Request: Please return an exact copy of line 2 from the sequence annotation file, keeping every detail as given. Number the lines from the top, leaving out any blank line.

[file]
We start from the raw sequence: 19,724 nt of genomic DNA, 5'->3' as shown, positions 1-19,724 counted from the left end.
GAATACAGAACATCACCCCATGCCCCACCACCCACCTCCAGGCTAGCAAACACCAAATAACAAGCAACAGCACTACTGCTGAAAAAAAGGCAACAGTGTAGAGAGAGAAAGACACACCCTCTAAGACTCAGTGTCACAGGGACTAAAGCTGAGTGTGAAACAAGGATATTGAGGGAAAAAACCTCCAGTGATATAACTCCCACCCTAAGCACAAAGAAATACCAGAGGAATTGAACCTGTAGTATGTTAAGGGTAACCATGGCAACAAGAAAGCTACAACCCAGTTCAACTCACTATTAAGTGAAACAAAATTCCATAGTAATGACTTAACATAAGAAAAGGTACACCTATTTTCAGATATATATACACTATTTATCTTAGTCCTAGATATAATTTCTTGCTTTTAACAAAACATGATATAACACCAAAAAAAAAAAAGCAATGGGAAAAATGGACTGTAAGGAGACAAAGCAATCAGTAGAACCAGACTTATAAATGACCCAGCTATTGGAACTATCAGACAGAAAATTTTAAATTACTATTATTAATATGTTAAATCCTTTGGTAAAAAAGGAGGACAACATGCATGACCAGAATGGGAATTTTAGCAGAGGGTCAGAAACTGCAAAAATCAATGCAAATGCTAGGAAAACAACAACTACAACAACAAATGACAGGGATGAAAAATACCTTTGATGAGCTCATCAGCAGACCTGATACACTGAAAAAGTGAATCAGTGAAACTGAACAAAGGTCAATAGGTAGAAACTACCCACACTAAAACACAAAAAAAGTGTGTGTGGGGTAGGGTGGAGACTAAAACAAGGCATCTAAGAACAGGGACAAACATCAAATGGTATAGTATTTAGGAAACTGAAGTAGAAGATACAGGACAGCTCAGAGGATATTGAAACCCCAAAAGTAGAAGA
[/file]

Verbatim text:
GAATACAGAACATCACCCCATGCCCCACCACCCACCTCCAGGCTAGCAAACACCAAATAACAAGCAACAGCACTACTGCTGAAAAAAAGGCAACAGTGTAGAGAGAGAAAGACACACCCTCTAAGACTCAGTGTCACAGGGACTAAAGCTGAGTGTGAAACAAGGATATTGAGGGAAAAAACCTCCAGTGATATAACTCCCACCCTAAGCACAAAGAAATACCAGAGGAATTGAACCTGTAGTATGTTAAGGGTAACCATGGCAACAAGAAAGCTACAACCCAGTTCAACTCACTATTAAGTGAAACAAAATTCCATAGTAATGACTTAACATAAGAAAAGGTACACCTATTTTCAGATATATATACACTATTTATCTTAGTCCTAGATATAATTTCTTGCTTTTAACAAAACATGATATAACACCAAAAAAAAAAAAGCAATGGGAAAAATGGACTGTAAGGAGACAAAGCAATCAGTAGAACCAGACTTATAAATGACCCAGCTATTGGAACTATCAGACAGAAAATTTTAAATTACTATTATTAATATGTTAAATCCTTTGGTAAAAAAGGAGGACAACATGCATGACCAGAATGGGAATTTTAGCAGAGGGTCAGAAACTGCAAAAATCAATGCAAATGCTAGGAAAACAACAACTACAACAACAAATGACAGGGATGAAAAATACCTTTGATGAGCTCATCAGCAGACCTGATACACTGAAAAAGTGAATCAGTGAAACTGAACAAAGGTCAATAGGTAGAAACTACCCACACTAAAACACAAAAAAAGTGTGTGTGGGGTAGGGTGGAGACTAAAACAAGGCATCTAAGAACAGGGACAAACATCAAATGGTATAGTATTTAGGAAACTGAAGTAGAAGATACAGGACAGCTCAGAGGATATTGAAACCCCAAAAGTAGAAGA